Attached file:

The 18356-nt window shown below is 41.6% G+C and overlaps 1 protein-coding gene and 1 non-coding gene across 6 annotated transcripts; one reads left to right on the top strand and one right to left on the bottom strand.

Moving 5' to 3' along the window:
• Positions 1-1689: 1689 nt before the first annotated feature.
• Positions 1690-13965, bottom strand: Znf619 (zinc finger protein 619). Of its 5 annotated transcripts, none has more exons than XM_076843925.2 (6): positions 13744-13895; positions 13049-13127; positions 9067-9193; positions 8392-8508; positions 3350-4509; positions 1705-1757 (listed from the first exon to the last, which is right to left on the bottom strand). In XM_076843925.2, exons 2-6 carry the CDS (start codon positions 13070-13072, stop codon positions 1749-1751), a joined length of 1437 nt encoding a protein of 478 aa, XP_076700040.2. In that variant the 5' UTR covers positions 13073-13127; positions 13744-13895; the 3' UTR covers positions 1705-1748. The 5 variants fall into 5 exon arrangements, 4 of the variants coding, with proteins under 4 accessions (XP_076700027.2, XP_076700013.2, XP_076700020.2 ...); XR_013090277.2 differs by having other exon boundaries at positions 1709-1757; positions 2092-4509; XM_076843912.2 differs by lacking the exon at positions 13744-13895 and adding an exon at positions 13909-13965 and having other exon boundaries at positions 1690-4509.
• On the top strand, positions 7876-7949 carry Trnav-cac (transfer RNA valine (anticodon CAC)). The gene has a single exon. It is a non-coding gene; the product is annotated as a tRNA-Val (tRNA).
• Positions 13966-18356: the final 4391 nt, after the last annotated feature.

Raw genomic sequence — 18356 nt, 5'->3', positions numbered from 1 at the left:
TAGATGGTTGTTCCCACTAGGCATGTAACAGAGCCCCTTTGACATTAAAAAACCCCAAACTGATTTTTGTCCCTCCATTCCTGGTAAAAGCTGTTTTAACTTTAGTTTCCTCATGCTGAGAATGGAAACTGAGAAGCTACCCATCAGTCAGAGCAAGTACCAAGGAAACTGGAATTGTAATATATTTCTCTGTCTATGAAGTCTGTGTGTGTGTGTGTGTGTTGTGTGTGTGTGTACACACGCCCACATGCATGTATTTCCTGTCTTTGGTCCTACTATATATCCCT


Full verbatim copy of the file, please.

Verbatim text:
The 18356-nt window shown below is 41.6% G+C and overlaps 1 protein-coding gene and 1 non-coding gene across 6 annotated transcripts; one reads left to right on the top strand and one right to left on the bottom strand.

Moving 5' to 3' along the window:
• Positions 1-1689: 1689 nt before the first annotated feature.
• Positions 1690-13965, bottom strand: Znf619 (zinc finger protein 619). Of its 5 annotated transcripts, none has more exons than XM_076843925.2 (6): positions 13744-13895; positions 13049-13127; positions 9067-9193; positions 8392-8508; positions 3350-4509; positions 1705-1757 (listed from the first exon to the last, which is right to left on the bottom strand). In XM_076843925.2, exons 2-6 carry the CDS (start codon positions 13070-13072, stop codon positions 1749-1751), a joined length of 1437 nt encoding a protein of 478 aa, XP_076700040.2. In that variant the 5' UTR covers positions 13073-13127; positions 13744-13895; the 3' UTR covers positions 1705-1748. The 5 variants fall into 5 exon arrangements, 4 of the variants coding, with proteins under 4 accessions (XP_076700027.2, XP_076700013.2, XP_076700020.2 ...); XR_013090277.2 differs by having other exon boundaries at positions 1709-1757; positions 2092-4509; XM_076843912.2 differs by lacking the exon at positions 13744-13895 and adding an exon at positions 13909-13965 and having other exon boundaries at positions 1690-4509.
• On the top strand, positions 7876-7949 carry Trnav-cac (transfer RNA valine (anticodon CAC)). The gene has a single exon. It is a non-coding gene; the product is annotated as a tRNA-Val (tRNA).
• Positions 13966-18356: the final 4391 nt, after the last annotated feature.

Raw genomic sequence — 18356 nt, 5'->3', positions numbered from 1 at the left:
TAGATGGTTGTTCCCACTAGGCATGTAACAGAGCCCCTTTGACATTAAAAAACCCCAAACTGATTTTTGTCCCTCCATTCCTGGTAAAAGCTGTTTTAACTTTAGTTTCCTCATGCTGAGAATGGAAACTGAGAAGCTACCCATCAGTCAGAGCAAGTACCAAGGAAACTGGAATTGTAATATATTTCTCTGTCTATGAAGTCTGTGTGTGTGTGTGTGTGTTGTGTGTGTGTGTACACACGCCCACATGCATGTATTTCCTGTCTTTGGTCCTACTATATATCCCT